power supply selection

Discussion in 'Power Electronics' started by alimash, Oct 12, 2016.

  1. alimash

    Thread Starter Member

    Oct 12, 2016
    34
    0
    Dear friends,i want to begin some testing and measurements,also building some projects,and i need a "constant voltage,constant current power supply",my questions are:
    -do i need more than 30v max voltage
    -do i need more than 5A(10A for example)
    -how much a decent power supply cost(acceptable quality)
    -what are the most known companies involved in such things
    thank you
     
  2. tranzz4md

    Member

    Apr 10, 2015
    139
    28
    You have to tell us more. Test what? Measure what? Planets? TV sets? Goldfish? Microprocessors? Standing waves? Batteries? Tesla coils? Lederhosen?
     
  3. dl324

    Distinguished Member

    Mar 30, 2015
    3,242
    619
    Welcome to AAC!

    Unless you provide information regarding what projects you have in mind and what types of devices you plan to use, no one can give you advice.

    FWIW, I use a triple supply that can only provide 1A from each voltage for most of my projects. For a significant number, I use an experimenter with a dual supply that can only provide around 150mA.

    My triple supply can do constant current on 2 of the voltages, but I never use that feature.

    If you're just starting out, wall warts (power adapters) and fixed/variable voltage regulators may be sufficient. My first project was a power supply, then a square wave signal generator, then a digital voltmeter (this was 40 years ago).

    Regarding manufacturers, I'd go for used equipment from the likes of HP, Tektronix, etc.
     
  4. MrSoftware

    Active Member

    Oct 29, 2013
    500
    122
    Everyone's needs and budgets are different and there are tons of options. What types of things are you going to be working on? How much power do they take, and how precise do you have to be able to control it? If you're working on delicate low power electronics (micro controllers, radios such as Bluetooth, etc..) then you really don't need much power. If you're working with large motors, large amplifiers, etc.. then maybe you need more power.

    I use this one and I'm reasonably happy with it:

    https://www.rigolna.com/products/dc-power-supplies/dp800/
     
  5. BR-549

    Well-Known Member

    Sep 22, 2013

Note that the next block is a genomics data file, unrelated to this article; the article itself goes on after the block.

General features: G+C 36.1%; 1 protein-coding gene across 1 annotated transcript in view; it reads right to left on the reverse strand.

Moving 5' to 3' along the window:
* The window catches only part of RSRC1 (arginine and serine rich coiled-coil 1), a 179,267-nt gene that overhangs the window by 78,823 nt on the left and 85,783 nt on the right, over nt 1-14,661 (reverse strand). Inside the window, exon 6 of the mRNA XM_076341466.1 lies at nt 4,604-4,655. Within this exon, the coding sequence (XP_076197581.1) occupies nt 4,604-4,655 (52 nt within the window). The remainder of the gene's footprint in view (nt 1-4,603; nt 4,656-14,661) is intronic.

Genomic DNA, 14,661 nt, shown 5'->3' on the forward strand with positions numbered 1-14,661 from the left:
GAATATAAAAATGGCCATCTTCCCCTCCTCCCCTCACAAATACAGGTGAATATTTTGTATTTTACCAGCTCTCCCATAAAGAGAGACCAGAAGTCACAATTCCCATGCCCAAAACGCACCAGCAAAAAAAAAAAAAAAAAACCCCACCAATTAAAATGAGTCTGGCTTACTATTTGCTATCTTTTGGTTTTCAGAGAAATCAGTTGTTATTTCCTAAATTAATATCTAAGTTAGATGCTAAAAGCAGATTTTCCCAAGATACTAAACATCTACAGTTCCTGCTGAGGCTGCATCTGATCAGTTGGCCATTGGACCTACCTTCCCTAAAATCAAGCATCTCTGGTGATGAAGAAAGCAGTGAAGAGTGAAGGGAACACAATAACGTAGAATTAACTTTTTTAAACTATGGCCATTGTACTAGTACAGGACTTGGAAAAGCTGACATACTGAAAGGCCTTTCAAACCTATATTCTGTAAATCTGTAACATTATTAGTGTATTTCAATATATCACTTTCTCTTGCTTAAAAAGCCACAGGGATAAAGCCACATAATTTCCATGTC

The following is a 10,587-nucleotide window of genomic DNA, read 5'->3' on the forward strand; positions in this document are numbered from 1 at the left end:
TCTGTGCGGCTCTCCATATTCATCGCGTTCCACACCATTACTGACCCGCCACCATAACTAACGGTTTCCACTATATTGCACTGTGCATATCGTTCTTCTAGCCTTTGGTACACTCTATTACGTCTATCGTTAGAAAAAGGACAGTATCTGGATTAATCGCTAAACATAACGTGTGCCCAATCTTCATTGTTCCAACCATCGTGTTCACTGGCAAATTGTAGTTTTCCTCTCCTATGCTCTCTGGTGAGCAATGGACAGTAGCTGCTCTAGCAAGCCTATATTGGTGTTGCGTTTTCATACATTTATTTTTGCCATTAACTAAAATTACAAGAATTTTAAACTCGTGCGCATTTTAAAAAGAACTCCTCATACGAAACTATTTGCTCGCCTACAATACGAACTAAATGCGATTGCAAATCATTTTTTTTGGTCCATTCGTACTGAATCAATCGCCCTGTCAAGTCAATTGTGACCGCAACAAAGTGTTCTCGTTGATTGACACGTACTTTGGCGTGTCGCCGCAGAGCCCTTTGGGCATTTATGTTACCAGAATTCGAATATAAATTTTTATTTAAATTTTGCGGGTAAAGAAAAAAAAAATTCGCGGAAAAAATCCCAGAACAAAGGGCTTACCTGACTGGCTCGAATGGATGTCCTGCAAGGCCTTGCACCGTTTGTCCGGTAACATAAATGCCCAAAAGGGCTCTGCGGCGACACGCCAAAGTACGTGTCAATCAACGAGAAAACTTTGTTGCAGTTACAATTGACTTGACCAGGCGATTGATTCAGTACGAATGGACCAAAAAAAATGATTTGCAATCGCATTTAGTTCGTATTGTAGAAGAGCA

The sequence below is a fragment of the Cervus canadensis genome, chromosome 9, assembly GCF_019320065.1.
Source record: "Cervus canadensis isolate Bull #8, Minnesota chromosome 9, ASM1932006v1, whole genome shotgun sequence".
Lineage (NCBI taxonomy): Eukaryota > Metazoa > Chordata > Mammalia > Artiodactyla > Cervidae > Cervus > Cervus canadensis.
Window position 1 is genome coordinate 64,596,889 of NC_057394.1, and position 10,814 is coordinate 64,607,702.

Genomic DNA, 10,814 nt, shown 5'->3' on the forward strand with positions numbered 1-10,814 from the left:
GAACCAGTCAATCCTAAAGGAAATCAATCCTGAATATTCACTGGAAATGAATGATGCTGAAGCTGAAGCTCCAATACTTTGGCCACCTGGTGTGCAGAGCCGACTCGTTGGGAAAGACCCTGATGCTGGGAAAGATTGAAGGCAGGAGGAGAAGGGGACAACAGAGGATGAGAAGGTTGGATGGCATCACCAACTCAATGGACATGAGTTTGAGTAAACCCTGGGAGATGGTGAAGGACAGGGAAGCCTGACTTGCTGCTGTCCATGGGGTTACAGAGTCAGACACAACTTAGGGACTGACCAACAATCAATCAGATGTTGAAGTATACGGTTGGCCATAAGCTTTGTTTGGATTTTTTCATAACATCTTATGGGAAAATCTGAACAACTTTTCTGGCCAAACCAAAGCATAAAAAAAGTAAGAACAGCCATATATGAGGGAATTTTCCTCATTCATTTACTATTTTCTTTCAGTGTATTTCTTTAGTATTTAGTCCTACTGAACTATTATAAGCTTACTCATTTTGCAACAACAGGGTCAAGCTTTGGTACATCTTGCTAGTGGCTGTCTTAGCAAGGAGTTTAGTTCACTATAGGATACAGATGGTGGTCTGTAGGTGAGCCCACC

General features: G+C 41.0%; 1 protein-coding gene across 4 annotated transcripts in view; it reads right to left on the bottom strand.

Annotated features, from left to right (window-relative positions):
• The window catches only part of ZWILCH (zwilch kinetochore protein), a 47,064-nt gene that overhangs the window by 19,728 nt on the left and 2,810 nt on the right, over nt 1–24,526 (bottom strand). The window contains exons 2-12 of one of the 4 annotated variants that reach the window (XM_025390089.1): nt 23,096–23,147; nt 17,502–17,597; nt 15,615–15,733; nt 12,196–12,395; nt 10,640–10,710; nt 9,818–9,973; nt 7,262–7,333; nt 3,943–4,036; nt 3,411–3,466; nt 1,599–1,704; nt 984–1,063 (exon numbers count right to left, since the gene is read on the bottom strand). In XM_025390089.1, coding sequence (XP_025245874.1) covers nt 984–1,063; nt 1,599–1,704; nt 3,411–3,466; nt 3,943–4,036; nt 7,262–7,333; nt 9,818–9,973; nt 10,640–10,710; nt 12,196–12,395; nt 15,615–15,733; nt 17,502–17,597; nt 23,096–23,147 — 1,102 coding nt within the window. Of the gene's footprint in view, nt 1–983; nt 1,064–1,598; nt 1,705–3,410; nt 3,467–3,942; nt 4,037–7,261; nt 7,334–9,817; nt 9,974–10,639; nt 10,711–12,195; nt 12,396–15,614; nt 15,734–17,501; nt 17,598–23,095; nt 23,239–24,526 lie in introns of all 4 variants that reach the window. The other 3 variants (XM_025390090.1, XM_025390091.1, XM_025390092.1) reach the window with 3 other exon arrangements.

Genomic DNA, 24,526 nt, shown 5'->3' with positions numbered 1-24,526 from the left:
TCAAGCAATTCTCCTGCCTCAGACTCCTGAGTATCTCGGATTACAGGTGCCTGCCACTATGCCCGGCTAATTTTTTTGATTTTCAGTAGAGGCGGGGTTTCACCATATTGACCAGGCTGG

1,987
    388
    I recommend a desktop computer power supply. The fastest, cheapest most convenient way to get a power supply for tinkering.
    There are many mods and will teach you much.
     
  6. ian field

    Distinguished Member

    Oct 27, 2012
    4,415
    784
    Many people get by with a box of leftover wall warts. Most USB PSUs and various other 5V warts are tight regulated SMPSU designs.

    Generally; any SMPSU wall warts have reasonably tight regulation. The iron cored transformer variety have a habit of putting out more voltage than stated on the label. They're still useful if you have 78xx regulators in the parts drawer - the appnotes show how to boost their power rating with an external pass transistor.

    For higher power logic projects; an old AT or ATX PSU is handy, the AT is simpler to use but no 3.3V. The ATX has to have both 3.3V & 5V loaded to work properly, but you get a handy low voltage power on/off switch.
     
  7. upand_at_them

    Active Member

    May 15, 2010
    246
    29
    I recently got an HP 6216C 0-25V power supply on eBay for $5. Was listed as "not working", but the seller didn't know how to use it. (Was listed for $25, but I offered $5.)
     
  8. MrSoftware

    Active Member

    Oct 29, 2013
    500
    122
    BR-549 likes this.
  9. alimash

    Thread Starter Member

    Oct 12, 2016
    34
    0
    thank you all for reply,
    i am all set
     
  10. ian field

    Distinguished Member

    Oct 27, 2012
    4,415
    784
    EPE magazine started a project in parts starting in the September issue for a hybrid universal PSU.

    The front end is a buck/boost topology with a wide input voltage range but optimised for a typical laptop power brick.

    The multiple outputs are handled by LDO regulators to minimise switching hash.
     
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